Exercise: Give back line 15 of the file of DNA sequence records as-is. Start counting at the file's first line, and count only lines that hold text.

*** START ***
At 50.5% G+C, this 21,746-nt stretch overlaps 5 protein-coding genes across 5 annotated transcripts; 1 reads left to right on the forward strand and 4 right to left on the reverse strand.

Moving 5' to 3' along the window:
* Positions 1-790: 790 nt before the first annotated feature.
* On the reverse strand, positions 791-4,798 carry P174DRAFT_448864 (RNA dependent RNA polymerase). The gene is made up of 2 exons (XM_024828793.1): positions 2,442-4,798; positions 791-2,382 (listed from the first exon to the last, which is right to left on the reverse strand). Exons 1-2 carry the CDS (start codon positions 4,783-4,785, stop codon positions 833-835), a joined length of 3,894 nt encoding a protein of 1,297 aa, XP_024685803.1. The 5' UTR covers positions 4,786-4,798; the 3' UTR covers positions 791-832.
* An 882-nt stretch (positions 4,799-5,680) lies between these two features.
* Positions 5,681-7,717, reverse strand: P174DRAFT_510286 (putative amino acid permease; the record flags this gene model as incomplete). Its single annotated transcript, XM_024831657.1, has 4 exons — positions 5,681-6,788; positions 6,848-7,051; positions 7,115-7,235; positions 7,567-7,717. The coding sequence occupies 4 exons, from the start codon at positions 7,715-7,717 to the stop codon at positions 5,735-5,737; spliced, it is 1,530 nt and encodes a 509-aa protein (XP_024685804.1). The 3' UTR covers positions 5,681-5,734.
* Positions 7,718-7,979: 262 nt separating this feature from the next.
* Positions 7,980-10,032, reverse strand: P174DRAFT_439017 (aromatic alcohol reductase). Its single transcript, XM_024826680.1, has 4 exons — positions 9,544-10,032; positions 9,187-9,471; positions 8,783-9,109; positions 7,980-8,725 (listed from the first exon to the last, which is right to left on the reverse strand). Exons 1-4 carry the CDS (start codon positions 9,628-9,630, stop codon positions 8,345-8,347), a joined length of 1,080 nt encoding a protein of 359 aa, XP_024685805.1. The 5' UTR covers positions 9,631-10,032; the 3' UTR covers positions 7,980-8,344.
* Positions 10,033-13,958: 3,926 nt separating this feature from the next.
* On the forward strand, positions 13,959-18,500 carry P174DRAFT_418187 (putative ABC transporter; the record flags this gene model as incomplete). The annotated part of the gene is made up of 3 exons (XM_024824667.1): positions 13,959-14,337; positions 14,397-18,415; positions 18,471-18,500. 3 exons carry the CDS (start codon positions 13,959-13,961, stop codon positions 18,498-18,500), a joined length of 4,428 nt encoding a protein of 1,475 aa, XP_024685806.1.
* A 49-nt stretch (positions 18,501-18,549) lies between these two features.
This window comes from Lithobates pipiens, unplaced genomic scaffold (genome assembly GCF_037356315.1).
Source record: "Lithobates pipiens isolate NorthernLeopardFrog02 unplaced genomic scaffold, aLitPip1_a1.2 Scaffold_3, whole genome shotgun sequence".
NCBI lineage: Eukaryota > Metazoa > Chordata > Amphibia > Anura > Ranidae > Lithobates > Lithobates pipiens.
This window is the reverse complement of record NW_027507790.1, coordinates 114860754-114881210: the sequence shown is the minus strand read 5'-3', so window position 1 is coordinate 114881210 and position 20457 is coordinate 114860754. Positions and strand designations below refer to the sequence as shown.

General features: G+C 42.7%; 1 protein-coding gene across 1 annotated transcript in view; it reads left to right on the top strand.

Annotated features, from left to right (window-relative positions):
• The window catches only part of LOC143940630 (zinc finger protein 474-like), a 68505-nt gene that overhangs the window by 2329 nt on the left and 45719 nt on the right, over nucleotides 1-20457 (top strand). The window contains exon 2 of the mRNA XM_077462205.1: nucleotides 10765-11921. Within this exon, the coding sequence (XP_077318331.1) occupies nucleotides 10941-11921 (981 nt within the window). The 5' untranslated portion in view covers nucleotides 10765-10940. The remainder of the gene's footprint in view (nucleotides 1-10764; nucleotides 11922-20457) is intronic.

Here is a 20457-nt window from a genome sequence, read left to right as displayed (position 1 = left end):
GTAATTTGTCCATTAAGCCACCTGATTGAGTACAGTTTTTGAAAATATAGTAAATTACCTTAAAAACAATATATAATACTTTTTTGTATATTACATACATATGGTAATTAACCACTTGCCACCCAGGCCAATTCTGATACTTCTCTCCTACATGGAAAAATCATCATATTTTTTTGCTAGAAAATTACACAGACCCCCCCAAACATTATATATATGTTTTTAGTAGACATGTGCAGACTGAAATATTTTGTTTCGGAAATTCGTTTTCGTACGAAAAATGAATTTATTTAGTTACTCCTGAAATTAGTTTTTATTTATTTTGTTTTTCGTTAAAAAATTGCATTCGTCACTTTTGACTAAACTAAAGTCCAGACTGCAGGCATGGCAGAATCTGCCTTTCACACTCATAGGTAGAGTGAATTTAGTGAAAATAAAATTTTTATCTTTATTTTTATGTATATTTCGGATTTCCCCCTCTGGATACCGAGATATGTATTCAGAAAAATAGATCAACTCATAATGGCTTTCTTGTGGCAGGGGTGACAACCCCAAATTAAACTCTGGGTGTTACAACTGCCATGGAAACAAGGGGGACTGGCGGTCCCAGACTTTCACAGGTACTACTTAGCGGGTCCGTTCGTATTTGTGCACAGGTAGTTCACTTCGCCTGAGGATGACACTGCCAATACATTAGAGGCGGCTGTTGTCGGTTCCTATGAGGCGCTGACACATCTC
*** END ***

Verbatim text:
This window is the reverse complement of record NW_027507790.1, coordinates 114860754-114881210: the sequence shown is the minus strand read 5'-3', so window position 1 is coordinate 114881210 and position 20457 is coordinate 114860754. Positions and strand designations below refer to the sequence as shown.